This world-renowned culinary genius’s TV shows have been credited with being responsible for the way the world eats. In The Apprentice: My Life in the Kitchen he writes about how he dropped out of school at the tender age of 13 to fulfill his dream of becoming a chef and made his way from France to the United States. Pépin’s buoyant attitude has accompanied every decision he’s made along the way, like turning down an offer to work as JFK’s chef for an opportunity to work at a Howard Johnson restaurant in Times Square, New York. When life gave him a blow in the form of a car accident and Pépin could not work in the kitchen anymore, he turned his gaze outwards and began sharing with America all that he knew about food. To read more about Jacques Pépin’s infallible appetite for life, grab his autobiography now.
The Making of a Chef: Mastering Heat at the Culinary Institute of America by Michael Ruhlman
In 1997, American journalist Michael Ruhlman decided to take classes at the Culinary Institute of America and write firsthand about the CIA. He never graduated but published a wonderful account of culinary education at one of the world’s most prestigious cooking schools in The Making of a Chef. This book remains as a primer to those considering enrolling and recounts the day-to-day happenings of the Culinary Institute.
One of Ruhlman’s most interesting anecdotes is about the importance of the mise en place. Before the cooking actually began, Ruhlman would spend hours making sure everything was in place. That and the knowledge of the recipe, what came when, is an almost foolproof way of making sure the dish is done well. He mentions though, that nothing can fall apart while cooking unless one actually burns the dish. Anthony Bourdain describes Ruhlman, “the greatest living writer on the subject of chefs and the business of preparing food.” Now if that’s not a reason to pick up this book, we don’t know what is.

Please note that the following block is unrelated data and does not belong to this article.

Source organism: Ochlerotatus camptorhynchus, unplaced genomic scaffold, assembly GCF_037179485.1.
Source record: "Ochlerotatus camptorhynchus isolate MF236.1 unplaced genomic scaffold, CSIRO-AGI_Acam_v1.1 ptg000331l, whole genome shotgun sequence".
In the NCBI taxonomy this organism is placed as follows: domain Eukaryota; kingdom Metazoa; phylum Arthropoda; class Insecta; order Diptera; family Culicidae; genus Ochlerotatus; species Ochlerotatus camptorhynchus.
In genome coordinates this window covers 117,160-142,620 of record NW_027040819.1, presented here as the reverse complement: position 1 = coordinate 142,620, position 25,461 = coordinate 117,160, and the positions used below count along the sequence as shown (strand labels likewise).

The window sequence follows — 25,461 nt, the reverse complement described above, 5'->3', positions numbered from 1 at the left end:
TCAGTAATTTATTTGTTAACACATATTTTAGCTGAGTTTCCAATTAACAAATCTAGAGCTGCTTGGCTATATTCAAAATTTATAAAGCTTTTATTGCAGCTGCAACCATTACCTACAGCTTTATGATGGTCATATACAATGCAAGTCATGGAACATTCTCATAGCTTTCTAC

A Taste of My Life by Raymond Blanc
Raymond Blanc is considered a powerhouse of all that is culinary. Born in a rural village in Eastern France, this self-taught legend began his career working as a waiter and the turning point was when he decided to take over the kitchen on a day that the chef was sick.
He opened his first restaurant in 1977, Les Quat’Saisons in Oxford but his real dream came true in 1984 with his restaurant and hotel, Le Manoir aux Quat’Saisons which was awarded two Michelin stars before it even opened! Under Chef Blanc, Le Manoir has been serving magnificent food for decades and is an ideal which hotels and restaurants in the industry aspire towards. Read more about Raymond Blanc who trained the best chefs in the UK – Marco Pierre White and Heston Blumenthal in A Taste of My Life.